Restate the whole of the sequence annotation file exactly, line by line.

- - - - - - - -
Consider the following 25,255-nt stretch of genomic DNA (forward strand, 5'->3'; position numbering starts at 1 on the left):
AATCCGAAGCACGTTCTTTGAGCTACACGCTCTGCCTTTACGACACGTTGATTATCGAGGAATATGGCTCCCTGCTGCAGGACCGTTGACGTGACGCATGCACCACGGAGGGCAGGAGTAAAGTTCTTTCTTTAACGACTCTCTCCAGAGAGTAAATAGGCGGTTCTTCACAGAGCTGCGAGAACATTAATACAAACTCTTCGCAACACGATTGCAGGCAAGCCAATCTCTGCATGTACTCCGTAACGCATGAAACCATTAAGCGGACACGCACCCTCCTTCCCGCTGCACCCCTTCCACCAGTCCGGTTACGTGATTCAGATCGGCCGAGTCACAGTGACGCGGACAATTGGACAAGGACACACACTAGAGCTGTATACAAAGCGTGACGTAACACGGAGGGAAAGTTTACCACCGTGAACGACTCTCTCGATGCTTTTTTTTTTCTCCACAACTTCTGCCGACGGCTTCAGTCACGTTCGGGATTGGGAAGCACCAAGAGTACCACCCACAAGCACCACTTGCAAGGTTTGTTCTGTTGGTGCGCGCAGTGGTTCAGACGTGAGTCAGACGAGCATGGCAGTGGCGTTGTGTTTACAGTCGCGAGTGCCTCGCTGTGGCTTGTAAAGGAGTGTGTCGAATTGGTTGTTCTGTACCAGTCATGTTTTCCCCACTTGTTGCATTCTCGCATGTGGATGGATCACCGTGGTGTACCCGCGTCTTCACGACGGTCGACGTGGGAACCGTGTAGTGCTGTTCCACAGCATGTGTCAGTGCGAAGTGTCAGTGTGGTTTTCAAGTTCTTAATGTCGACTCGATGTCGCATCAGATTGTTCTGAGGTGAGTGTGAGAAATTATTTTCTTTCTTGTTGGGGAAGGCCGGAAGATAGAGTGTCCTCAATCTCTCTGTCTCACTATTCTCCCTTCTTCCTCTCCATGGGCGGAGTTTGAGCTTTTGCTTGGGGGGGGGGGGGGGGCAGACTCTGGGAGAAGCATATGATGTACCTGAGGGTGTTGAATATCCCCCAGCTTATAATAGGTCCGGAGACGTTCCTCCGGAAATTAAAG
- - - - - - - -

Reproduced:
Consider the following 25,255-nt stretch of genomic DNA (forward strand, 5'->3'; position numbering starts at 1 on the left):
AATCCGAAGCACGTTCTTTGAGCTACACGCTCTGCCTTTACGACACGTTGATTATCGAGGAATATGGCTCCCTGCTGCAGGACCGTTGACGTGACGCATGCACCACGGAGGGCAGGAGTAAAGTTCTTTCTTTAACGACTCTCTCCAGAGAGTAAATAGGCGGTTCTTCACAGAGCTGCGAGAACATTAATACAAACTCTTCGCAACACGATTGCAGGCAAGCCAATCTCTGCATGTACTCCGTAACGCATGAAACCATTAAGCGGACACGCACCCTCCTTCCCGCTGCACCCCTTCCACCAGTCCGGTTACGTGATTCAGATCGGCCGAGTCACAGTGACGCGGACAATTGGACAAGGACACACACTAGAGCTGTATACAAAGCGTGACGTAACACGGAGGGAAAGTTTACCACCGTGAACGACTCTCTCGATGCTTTTTTTTTTCTCCACAACTTCTGCCGACGGCTTCAGTCACGTTCGGGATTGGGAAGCACCAAGAGTACCACCCACAAGCACCACTTGCAAGGTTTGTTCTGTTGGTGCGCGCAGTGGTTCAGACGTGAGTCAGACGAGCATGGCAGTGGCGTTGTGTTTACAGTCGCGAGTGCCTCGCTGTGGCTTGTAAAGGAGTGTGTCGAATTGGTTGTTCTGTACCAGTCATGTTTTCCCCACTTGTTGCATTCTCGCATGTGGATGGATCACCGTGGTGTACCCGCGTCTTCACGACGGTCGACGTGGGAACCGTGTAGTGCTGTTCCACAGCATGTGTCAGTGCGAAGTGTCAGTGTGGTTTTCAAGTTCTTAATGTCGACTCGATGTCGCATCAGATTGTTCTGAGGTGAGTGTGAGAAATTATTTTCTTTCTTGTTGGGGAAGGCCGGAAGATAGAGTGTCCTCAATCTCTCTGTCTCACTATTCTCCCTTCTTCCTCTCCATGGGCGGAGTTTGAGCTTTTGCTTGGGGGGGGGGGGGGGGCAGACTCTGGGAGAAGCATATGATGTACCTGAGGGTGTTGAATATCCCCCAGCTTATAATAGGTCCGGAGACGTTCCTCCGGAAATTAAAG